When the sisters from the former Wilcannia-Forbes congregation left Wilcannia, one sister said to me ‘I wish you were coming here’. That thought stayed in my heart. While I was in Broken Hill, I spoke to Vinnies and informed them I would like to go to Wilcannia to meet with some women from there.

Wilcannia is a small town out west in New South Wales, with indigenous members of the Paakingtji mob and the descendants of the settlers who had come to this area in the early nineteenth century. I answered the invitation and was finally invited to work on an emergency program for Vinnies and Centacare. I worked with a financial counsellor.

I knew Sr Tricia Vagg, a Sister of Mercy living in Cobar, who was also interested and was pleased to share with me a fortnightly trip to Wilcannia. Tricia was vitally interested in teaching sewing, and also visiting members of the community. It became very obvious to me that we needed those feet on the ground. After consultation with the institute leadership it was decided we would find accommodation in Wilcannia. Tricia would remain in Cobar while I moved to Wilcannia. What seemed impossible became possible and we found accommodation in two shop fronts.

Wilcannia is on the Barrier Highway, between Broken Hill and Cobar, 200 kilometres from Broken Hill and 250 from Cobar. At some stage in the history of Wilcannia it was known as the ‘Queen of the Darling’. It was an important river port as barges plied their trade up and down the river, transporting wool and sheep. It was a centre for agriculture, and sheep and cattle enterprises around the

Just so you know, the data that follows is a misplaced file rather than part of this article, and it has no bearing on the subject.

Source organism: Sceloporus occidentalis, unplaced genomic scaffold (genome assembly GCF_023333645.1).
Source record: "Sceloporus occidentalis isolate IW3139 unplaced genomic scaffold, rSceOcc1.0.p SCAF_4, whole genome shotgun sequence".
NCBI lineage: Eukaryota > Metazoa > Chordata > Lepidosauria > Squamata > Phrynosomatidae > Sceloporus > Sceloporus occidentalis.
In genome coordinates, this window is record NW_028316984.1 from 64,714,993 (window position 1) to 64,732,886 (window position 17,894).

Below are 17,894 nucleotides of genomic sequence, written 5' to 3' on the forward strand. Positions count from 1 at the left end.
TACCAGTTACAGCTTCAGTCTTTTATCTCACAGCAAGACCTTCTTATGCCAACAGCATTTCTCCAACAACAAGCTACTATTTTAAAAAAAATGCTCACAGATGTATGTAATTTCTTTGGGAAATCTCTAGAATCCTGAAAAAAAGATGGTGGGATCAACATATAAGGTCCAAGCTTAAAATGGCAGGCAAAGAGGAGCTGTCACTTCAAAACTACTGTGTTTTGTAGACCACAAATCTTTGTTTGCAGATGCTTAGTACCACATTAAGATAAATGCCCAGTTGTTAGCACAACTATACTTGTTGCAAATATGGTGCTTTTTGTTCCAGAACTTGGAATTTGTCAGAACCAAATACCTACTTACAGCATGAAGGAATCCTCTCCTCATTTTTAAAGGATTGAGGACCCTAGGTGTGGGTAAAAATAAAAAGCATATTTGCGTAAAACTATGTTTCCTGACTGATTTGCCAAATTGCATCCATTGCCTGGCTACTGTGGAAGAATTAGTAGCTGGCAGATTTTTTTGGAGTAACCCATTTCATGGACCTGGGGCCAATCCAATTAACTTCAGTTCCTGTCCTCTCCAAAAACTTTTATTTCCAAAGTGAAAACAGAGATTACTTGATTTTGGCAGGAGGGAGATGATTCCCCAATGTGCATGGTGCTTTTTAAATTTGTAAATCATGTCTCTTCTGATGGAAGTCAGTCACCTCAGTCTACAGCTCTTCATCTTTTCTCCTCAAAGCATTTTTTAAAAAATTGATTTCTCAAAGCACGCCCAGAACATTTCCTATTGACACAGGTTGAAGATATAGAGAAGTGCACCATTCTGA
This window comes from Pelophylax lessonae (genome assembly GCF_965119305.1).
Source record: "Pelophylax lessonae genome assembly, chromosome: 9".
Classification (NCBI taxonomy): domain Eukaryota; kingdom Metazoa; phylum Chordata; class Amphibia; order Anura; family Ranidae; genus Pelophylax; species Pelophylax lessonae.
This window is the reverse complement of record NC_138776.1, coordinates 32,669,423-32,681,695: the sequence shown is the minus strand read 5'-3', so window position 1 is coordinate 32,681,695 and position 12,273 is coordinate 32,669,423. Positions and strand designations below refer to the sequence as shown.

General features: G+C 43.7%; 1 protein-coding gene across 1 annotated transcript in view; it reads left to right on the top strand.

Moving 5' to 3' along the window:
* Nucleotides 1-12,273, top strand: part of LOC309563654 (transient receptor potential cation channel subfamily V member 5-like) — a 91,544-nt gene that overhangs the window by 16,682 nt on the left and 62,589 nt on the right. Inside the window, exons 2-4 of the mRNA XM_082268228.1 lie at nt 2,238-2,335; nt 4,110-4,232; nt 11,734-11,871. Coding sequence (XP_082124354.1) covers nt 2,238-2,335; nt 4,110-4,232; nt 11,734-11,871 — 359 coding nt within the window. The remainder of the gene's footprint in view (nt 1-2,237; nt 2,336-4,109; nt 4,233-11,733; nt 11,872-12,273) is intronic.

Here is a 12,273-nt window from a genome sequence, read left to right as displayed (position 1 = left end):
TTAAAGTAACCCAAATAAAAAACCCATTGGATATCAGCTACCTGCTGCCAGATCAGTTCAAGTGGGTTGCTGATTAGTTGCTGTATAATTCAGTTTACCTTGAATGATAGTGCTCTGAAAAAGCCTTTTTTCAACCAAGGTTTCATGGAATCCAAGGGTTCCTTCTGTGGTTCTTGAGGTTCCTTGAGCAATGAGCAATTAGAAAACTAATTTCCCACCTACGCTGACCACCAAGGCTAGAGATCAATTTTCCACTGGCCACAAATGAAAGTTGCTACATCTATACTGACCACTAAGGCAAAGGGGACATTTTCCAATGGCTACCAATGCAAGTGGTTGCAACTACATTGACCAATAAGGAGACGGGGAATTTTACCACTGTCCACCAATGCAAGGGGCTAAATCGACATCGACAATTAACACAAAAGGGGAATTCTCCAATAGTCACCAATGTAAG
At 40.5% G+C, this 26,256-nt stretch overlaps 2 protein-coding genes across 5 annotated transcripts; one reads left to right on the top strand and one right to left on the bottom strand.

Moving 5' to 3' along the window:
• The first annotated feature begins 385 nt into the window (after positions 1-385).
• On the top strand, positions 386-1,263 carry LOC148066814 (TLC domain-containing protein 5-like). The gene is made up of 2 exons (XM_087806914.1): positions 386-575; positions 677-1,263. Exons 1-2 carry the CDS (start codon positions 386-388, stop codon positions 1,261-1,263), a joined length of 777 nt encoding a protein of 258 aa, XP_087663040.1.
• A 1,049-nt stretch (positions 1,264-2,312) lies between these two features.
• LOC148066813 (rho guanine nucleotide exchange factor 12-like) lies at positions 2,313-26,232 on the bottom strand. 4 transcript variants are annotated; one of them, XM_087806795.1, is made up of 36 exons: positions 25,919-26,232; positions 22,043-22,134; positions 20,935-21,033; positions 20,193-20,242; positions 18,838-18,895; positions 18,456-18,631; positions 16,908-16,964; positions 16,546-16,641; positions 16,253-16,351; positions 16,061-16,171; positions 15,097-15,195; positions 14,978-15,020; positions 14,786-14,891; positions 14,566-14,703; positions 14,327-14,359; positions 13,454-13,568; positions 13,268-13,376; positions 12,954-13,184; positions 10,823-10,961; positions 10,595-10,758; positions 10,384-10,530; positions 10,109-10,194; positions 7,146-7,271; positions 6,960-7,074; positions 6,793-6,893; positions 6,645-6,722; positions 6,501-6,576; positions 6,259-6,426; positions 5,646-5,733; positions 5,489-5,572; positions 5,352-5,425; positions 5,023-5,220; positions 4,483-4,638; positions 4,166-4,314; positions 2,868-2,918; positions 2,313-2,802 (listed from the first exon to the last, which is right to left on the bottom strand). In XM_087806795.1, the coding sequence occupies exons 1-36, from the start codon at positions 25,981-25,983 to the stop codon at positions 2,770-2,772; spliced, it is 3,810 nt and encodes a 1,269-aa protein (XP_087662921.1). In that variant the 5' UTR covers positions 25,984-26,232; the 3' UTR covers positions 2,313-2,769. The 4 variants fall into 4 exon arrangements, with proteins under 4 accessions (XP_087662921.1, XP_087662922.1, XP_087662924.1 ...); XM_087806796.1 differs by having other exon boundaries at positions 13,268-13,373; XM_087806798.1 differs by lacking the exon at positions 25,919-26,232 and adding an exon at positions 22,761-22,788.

The architecture of the town is very classical. There is great potential for an active tourist development. Unfortunately this has not yet been realised. With the downturn in agricultural prices and the shortage of water, these are very difficult times for those out west. The Paakingtji people are the river people and they love
fishing. When the river rises, their spirits rise; when the river is falling, their spirits begin to fall. The Paakingtji men were wonderful workers on the properties and were very able stockmen.

Wilcannia has been in the news for all the wrong reasons, often
sensationalised, which in turn has had a significantly detrimental effect upon the people. There are very few work opportunities in the town itself, and it would appear to me this lack brings with it no sense of purpose. Yet many people who spend some time here are impressed and love the town and its people. My own experience has been very positive and I feel very much at home. The River Darling winds its way through the town, mingling with the River Murray at
Wentworth, and finally the Murray enters the sea in South Australia.